Humans have badly affected the ecosystem of the forests and the earth with the pace of development. Every day some organism is getting extinct from the planet. Many animals and reptiles living in the woods have either become extinct or are on the verge of extinction. At the same time, many organizations are constantly engaged in saving rare creatures. Meanwhile, a snake that went extinct 60 years ago has been seen again in the Alabama State of America.
The indigo snake is a rare snake species in the forests of Alabama, America, which was believed to be extinct from the earth. But last week, in the Konkuh National Forest, this snake was seen for the second time in 60 years. In a statement, the Alabama Department of Conservation and Natural Resources said that we have successfully gotten this snake back home. This Eastern Indigo Snake Appears in Alabama for the Second Time in More Than 60 Years
According to the Alabama Department of Conservation and Natural Resources, they went extinct in the state due to massive habitat loss in the 1950s. Still, the Forest Department is delighted to have reported their sightings again. Efforts to save their snakes are coming in handy. The exciting discovery results from the Eastern Indigo Project, which was launched in 2006 in Alabama to search for a declining species in its native land. This snake is not venomous, but it eats venomous snakes.
It is counted among the longest snakes in America.
The newly discovered snake is proof that the program is doing its job. From 2010 to 2020, the project released 170 captive eastern indigo snakes in the Konkuh National Forest. The non-venomous eastern indigo snake symbolizes the southern longleaf pine forest. The average length of these snakes is 7 to 9 feet. It is the giant native snake on the American continent. It plays a vital role in maintaining a healthy and balanced ecosystem.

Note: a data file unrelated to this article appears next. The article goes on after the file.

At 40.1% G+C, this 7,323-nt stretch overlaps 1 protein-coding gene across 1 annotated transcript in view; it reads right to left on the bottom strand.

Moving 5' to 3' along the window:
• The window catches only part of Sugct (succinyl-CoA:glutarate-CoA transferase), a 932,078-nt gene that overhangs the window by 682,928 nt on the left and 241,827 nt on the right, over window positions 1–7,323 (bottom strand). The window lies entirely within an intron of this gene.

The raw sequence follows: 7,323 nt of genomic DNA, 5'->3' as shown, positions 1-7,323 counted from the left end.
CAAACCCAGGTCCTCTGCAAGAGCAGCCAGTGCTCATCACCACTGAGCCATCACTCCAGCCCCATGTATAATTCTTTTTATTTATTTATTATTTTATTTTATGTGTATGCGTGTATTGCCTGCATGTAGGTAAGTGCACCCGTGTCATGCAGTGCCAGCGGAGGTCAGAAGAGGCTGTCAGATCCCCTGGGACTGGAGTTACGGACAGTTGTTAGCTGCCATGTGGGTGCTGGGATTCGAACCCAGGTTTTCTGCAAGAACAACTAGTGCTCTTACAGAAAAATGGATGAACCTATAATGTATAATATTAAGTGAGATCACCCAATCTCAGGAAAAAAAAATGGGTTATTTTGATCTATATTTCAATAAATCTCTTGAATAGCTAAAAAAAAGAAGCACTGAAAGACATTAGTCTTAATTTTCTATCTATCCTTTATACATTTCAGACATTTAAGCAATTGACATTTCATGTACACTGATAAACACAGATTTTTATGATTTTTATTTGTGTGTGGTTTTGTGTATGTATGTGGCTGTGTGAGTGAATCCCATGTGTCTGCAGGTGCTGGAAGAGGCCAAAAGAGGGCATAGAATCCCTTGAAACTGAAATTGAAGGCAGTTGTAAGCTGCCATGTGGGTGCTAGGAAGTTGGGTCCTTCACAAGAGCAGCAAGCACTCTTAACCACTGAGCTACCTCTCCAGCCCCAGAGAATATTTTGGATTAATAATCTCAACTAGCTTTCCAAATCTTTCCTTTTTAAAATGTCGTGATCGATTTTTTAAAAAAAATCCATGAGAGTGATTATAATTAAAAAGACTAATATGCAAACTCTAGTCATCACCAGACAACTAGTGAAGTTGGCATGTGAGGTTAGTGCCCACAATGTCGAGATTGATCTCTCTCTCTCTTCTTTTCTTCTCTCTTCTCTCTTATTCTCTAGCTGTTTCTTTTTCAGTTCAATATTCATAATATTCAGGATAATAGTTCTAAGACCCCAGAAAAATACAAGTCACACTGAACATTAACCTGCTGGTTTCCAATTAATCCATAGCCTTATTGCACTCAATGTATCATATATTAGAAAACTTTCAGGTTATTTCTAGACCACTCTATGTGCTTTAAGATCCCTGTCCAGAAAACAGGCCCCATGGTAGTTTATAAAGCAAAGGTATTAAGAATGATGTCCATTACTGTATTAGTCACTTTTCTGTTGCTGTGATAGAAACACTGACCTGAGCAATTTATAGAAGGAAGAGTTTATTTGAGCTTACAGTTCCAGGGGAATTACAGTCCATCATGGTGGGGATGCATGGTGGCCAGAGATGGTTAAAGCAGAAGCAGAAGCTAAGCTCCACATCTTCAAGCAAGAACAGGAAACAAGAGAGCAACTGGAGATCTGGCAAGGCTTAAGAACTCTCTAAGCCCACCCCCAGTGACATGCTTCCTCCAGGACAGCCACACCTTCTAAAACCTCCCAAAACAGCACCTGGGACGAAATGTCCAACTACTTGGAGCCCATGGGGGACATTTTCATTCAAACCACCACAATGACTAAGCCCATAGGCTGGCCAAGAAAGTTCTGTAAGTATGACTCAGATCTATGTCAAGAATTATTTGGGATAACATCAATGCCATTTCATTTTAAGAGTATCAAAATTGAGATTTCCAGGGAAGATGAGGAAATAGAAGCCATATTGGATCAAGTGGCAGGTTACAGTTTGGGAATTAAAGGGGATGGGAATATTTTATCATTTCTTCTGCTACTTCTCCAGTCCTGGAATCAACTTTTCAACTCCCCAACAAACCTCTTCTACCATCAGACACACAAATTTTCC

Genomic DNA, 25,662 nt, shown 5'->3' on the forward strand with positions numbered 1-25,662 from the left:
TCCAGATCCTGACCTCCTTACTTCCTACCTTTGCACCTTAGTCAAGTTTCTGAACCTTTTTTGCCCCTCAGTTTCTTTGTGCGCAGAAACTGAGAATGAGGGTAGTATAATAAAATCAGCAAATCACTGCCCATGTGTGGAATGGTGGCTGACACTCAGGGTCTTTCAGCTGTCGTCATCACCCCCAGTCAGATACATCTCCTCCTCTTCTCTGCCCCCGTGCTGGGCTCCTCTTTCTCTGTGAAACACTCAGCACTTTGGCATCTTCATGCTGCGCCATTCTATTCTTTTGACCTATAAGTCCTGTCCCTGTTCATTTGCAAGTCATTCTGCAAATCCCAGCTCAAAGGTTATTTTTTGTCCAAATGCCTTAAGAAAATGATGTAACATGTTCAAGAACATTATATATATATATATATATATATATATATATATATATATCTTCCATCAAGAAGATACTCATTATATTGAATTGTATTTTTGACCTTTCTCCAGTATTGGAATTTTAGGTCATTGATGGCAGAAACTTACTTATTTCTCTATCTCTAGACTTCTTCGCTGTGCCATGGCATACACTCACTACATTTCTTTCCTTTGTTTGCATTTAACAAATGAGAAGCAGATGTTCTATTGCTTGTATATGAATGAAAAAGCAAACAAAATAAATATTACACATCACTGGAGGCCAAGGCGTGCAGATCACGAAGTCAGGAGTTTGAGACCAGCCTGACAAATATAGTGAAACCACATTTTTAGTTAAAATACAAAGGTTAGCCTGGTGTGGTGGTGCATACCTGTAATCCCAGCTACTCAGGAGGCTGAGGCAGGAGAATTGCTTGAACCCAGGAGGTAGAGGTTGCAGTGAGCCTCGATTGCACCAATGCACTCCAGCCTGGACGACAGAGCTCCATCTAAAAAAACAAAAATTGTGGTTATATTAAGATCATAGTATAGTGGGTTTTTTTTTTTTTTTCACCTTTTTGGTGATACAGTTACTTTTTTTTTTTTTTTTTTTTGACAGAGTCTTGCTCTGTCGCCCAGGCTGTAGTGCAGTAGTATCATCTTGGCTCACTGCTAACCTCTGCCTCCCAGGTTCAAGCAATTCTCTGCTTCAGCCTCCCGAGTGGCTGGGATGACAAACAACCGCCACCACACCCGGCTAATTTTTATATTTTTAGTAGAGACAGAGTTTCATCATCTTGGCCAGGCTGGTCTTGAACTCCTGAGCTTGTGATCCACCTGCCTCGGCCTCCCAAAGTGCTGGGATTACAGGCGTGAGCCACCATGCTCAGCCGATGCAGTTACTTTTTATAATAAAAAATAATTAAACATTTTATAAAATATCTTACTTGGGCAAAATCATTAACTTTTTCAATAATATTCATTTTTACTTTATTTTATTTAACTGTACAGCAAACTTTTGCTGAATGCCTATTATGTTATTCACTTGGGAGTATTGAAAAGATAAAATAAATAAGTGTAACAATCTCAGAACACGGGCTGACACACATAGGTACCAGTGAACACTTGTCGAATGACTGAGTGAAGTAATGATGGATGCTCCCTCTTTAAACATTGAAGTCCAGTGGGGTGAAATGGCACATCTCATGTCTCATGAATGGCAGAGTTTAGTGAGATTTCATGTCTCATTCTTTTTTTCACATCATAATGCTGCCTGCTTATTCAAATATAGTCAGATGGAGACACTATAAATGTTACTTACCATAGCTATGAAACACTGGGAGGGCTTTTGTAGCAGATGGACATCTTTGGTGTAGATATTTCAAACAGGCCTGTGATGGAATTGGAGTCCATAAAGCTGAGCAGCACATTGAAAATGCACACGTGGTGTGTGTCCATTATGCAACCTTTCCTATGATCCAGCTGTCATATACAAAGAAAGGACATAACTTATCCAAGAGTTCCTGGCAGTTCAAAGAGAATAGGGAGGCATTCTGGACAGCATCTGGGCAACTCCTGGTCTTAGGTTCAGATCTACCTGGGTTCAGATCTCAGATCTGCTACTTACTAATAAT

Earlier, this snake was found in many states, but…
The eastern indigo snake plays a vital role in maintaining a healthy and balanced ecosystem. Eastern indigo snakes were previously found in large numbers in Florida, Georgia, Alabama, and Mississippi. But habitat loss caused the species to become largely extinct in Alabama by the 1950s. This had a significant impact on the rest of the species in the ecosystem.
Indigo Snake is slowly increasing the family.
In 2006 a team of Alabama conservationists began a project to reintroduce the eastern Nile snake to the state. Large-scale snakes were caught and started breeding them, then. In 2010 they were released in the Konkuh National Forest. After which now these snakes have started appearing again. Biologist Jim Godwin said that the discovery of this snake is a sign that the snakes that were released are now living like wild snakes and are also raising families. They are slowly succeeding in increasing their clan.